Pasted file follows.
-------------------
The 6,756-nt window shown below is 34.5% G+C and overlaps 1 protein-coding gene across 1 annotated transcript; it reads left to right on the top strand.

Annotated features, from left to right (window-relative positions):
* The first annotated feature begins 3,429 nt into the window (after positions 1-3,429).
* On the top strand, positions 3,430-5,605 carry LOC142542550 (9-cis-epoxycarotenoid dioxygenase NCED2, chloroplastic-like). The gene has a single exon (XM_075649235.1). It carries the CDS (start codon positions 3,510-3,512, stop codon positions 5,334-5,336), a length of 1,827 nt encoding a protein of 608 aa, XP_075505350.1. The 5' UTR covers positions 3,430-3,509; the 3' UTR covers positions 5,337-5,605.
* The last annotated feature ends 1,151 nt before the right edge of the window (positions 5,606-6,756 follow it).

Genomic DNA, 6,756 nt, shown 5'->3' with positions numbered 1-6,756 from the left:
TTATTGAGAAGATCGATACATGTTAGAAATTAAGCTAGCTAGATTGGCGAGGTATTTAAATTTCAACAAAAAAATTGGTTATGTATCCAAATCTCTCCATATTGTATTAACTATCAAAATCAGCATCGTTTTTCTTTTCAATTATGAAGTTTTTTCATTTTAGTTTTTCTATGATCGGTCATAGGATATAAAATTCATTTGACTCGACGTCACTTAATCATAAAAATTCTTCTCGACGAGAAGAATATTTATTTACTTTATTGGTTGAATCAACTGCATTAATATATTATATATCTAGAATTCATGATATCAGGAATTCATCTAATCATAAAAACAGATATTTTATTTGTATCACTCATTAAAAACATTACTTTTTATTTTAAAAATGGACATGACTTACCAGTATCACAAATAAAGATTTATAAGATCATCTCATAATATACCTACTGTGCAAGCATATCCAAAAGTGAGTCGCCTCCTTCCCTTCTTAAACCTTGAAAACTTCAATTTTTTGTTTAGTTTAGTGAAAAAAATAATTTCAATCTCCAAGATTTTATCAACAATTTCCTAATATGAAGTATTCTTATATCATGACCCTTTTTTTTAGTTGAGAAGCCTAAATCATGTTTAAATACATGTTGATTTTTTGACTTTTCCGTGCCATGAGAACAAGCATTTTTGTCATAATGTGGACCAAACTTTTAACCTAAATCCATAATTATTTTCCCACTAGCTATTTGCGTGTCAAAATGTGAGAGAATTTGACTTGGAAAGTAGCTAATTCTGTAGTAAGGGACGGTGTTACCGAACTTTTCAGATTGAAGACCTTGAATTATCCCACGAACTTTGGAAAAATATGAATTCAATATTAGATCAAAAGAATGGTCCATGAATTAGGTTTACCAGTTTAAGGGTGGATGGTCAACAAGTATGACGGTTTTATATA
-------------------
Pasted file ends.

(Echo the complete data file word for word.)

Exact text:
The 6,756-nt window shown below is 34.5% G+C and overlaps 1 protein-coding gene across 1 annotated transcript; it reads left to right on the top strand.

Annotated features, from left to right (window-relative positions):
* The first annotated feature begins 3,429 nt into the window (after positions 1-3,429).
* On the top strand, positions 3,430-5,605 carry LOC142542550 (9-cis-epoxycarotenoid dioxygenase NCED2, chloroplastic-like). The gene has a single exon (XM_075649235.1). It carries the CDS (start codon positions 3,510-3,512, stop codon positions 5,334-5,336), a length of 1,827 nt encoding a protein of 608 aa, XP_075505350.1. The 5' UTR covers positions 3,430-3,509; the 3' UTR covers positions 5,337-5,605.
* The last annotated feature ends 1,151 nt before the right edge of the window (positions 5,606-6,756 follow it).

Genomic DNA, 6,756 nt, shown 5'->3' with positions numbered 1-6,756 from the left:
TTATTGAGAAGATCGATACATGTTAGAAATTAAGCTAGCTAGATTGGCGAGGTATTTAAATTTCAACAAAAAAATTGGTTATGTATCCAAATCTCTCCATATTGTATTAACTATCAAAATCAGCATCGTTTTTCTTTTCAATTATGAAGTTTTTTCATTTTAGTTTTTCTATGATCGGTCATAGGATATAAAATTCATTTGACTCGACGTCACTTAATCATAAAAATTCTTCTCGACGAGAAGAATATTTATTTACTTTATTGGTTGAATCAACTGCATTAATATATTATATATCTAGAATTCATGATATCAGGAATTCATCTAATCATAAAAACAGATATTTTATTTGTATCACTCATTAAAAACATTACTTTTTATTTTAAAAATGGACATGACTTACCAGTATCACAAATAAAGATTTATAAGATCATCTCATAATATACCTACTGTGCAAGCATATCCAAAAGTGAGTCGCCTCCTTCCCTTCTTAAACCTTGAAAACTTCAATTTTTTGTTTAGTTTAGTGAAAAAAATAATTTCAATCTCCAAGATTTTATCAACAATTTCCTAATATGAAGTATTCTTATATCATGACCCTTTTTTTTAGTTGAGAAGCCTAAATCATGTTTAAATACATGTTGATTTTTTGACTTTTCCGTGCCATGAGAACAAGCATTTTTGTCATAATGTGGACCAAACTTTTAACCTAAATCCATAATTATTTTCCCACTAGCTATTTGCGTGTCAAAATGTGAGAGAATTTGACTTGGAAAGTAGCTAATTCTGTAGTAAGGGACGGTGTTACCGAACTTTTCAGATTGAAGACCTTGAATTATCCCACGAACTTTGGAAAAATATGAATTCAATATTAGATCAAAAGAATGGTCCATGAATTAGGTTTACCAGTTTAAGGGTGGATGGTCAACAAGTATGACGGTTTTATATA